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Discussion Starter · #1 ·
Someone said to me recently in regards to gun restoration that the difference between old money vs. new money is that old money wouldn't bother to restore an older object because its appearance isn't that important, because they can buy whatever they want, whereas new money has the opposite view. Being in the latter camp, that comment really got me to question whether I should bother with restoration of an old gun and just save for a fancier one if that's what I want.

I would be interested in your various opinions on this subject. :?:
 

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It's the old car/new car routine. If you have the money, and everybody knows it, you are not embarassed in driving an old rusty car, as there is nothing to prove to anybody. If you are trying to succeed, to make your mark, you would be embarassed to drive an old, rusty car.

Personally, I think you have to follow your heart. If restoring old guns makes you happy, then I would restore old guns. It is, after all, not a money issue, because a first class restoration will cost you as much as a new gun, in common guns.

It is too bad that more guns can't fall under the category of the Winchester Model 21, where it is almost an obligation to pass this gun down in better condition than you received it, and reblue is a common process, as is wood work....without being a negative to the value.

Winchester Model 12s are being lost at an alarming rate to rust right now, and these guns are common, and should be treated like a 1955 Checy.

Remington
 

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Another take:

If you want to "use and shoot" a gun that might otherwise be unservisable, do so by all means.

If you are into "collecting and showing", in most all cases, restoration will deminish the value.

The guys over on the "Parker Gun Collectors Assn" BBS clearly have stated and proven many times that ORIGIONAL less than perfect is "worth" far more than RESTORED into perfect.

So, what to do? If your purpose is "use and shoot", restore it to your hearts content. If your purpose is "collect and show", orgional is what counts--if it is not origional, you're not in the race.

Not sure it has much to do with how old/new your money is--it has to do whit why you want the gun and where your interest lay (lie?)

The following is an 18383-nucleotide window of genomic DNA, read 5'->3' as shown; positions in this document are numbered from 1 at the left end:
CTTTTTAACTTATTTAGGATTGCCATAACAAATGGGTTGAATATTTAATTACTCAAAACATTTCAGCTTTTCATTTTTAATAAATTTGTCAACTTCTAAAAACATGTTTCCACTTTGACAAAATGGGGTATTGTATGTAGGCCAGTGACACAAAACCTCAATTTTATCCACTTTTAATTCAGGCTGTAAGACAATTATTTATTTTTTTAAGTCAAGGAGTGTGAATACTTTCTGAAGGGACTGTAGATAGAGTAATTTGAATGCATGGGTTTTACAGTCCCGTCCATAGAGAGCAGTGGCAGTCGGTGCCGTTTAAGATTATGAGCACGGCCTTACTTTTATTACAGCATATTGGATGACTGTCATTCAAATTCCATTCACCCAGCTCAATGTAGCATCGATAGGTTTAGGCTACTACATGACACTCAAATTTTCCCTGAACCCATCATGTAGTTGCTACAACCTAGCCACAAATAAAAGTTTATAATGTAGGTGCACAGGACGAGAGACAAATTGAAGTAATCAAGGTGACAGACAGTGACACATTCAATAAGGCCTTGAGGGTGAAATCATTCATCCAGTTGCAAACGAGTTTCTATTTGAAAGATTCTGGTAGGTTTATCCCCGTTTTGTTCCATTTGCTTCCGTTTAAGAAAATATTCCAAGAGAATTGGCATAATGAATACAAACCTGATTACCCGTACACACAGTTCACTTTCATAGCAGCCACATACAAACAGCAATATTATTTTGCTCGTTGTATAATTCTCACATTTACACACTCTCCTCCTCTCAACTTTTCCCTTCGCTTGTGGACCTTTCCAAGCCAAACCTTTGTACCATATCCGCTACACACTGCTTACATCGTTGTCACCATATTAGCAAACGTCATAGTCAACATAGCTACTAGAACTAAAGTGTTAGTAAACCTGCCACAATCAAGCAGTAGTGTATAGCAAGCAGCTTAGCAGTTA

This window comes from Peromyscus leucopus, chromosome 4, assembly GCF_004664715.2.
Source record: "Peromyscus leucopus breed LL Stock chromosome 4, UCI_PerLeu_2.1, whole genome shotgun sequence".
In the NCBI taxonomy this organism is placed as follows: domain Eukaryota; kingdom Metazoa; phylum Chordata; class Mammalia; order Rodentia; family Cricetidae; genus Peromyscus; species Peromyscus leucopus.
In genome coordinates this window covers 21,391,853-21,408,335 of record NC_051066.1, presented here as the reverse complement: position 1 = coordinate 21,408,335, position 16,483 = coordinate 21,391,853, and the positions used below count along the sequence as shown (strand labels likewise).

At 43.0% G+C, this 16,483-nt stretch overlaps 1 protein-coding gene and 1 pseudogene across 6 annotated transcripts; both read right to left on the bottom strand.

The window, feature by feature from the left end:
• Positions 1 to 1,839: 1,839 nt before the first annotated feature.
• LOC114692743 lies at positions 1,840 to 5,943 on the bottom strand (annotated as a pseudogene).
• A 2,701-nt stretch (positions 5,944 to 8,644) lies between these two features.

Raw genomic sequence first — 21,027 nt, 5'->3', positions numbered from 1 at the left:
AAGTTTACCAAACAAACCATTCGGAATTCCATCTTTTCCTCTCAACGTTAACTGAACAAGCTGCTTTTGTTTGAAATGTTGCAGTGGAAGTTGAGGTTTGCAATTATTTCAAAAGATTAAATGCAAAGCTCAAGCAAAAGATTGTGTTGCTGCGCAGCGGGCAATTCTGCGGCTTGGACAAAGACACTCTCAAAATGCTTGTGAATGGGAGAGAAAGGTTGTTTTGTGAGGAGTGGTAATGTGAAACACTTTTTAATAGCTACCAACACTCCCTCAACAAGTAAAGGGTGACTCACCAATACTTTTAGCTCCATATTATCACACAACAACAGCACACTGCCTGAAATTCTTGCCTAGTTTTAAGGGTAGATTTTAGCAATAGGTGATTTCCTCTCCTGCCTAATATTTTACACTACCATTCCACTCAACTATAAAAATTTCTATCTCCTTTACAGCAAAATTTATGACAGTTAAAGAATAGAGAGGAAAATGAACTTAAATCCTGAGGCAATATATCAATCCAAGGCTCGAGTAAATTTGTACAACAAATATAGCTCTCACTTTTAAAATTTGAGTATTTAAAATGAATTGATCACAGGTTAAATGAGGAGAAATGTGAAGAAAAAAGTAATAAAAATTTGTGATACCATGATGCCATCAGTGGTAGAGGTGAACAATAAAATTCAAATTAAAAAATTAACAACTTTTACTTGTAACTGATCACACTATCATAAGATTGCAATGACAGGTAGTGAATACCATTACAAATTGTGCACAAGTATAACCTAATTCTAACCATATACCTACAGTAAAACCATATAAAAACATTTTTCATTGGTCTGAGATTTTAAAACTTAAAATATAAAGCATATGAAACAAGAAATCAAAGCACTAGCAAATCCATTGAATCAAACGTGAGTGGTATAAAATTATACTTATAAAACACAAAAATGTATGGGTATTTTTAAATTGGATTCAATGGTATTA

Just my thoughts. JB
 
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Restoration of a gun is in the eye of the beholder. When I was 16 I was given a used Model 21 by my father. Restoring the gun brought back to life the gun I had been given. Another gun I had restored was an European combination gun brought back by my father after WWII. The wood had been discolored with the years and the barrels dull. Proper restoration brought out a beautiful light colored walnut stock and the reblueing of the barrels has made the gun one of my prized possesions. I will pass these guns down to my grandsons some day. So, restoring a gun can be more that dollars and cents, but one of family and heritage.
 

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You know, only prizing shotguns that haven't been restored will come to an end, if only because it will be VERY difficult to preserve any gun over 150 years old, because of steel and rust.

My own personal opinion on this subject is that the whole idea of collectibility will change over the next 25 years, and I think many of these issues will be about preservation...which has gone on in the Winchester Model 21, and with houses, which, also, severely decline in condition over the years. You can't expect to keep a 100 yr. old house, without restoring it.
 

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Discussion Starter · #7 ·
I agree 100%. Not only that, but from an aesthetics standpoint, I personally don't find an older gun, with its bluing worn off and a darkened stock with the checkering smoothed over, very attractive, no matter the pedigree of the gun. I would rather own a new gun or one that has been restored. I'm probably in the minority on this, but I'm curious. Maybe I'll ask that question on another post on the opinion page.
 

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Some old guns look good with a little character. A little worn spot on the blueing, a darkness in the wood where countless days in the field have weather the stock. But I have also see the neglected gun with the blueing shot and stock has a crack in it that has been pinned back together some years ago. I think there is a point at which the value of the restoration will only enhance the value of some guns. Others, if there not far gone just a little wear from the years should be left alone to help share their story to future generations.

APEXDUCK
 
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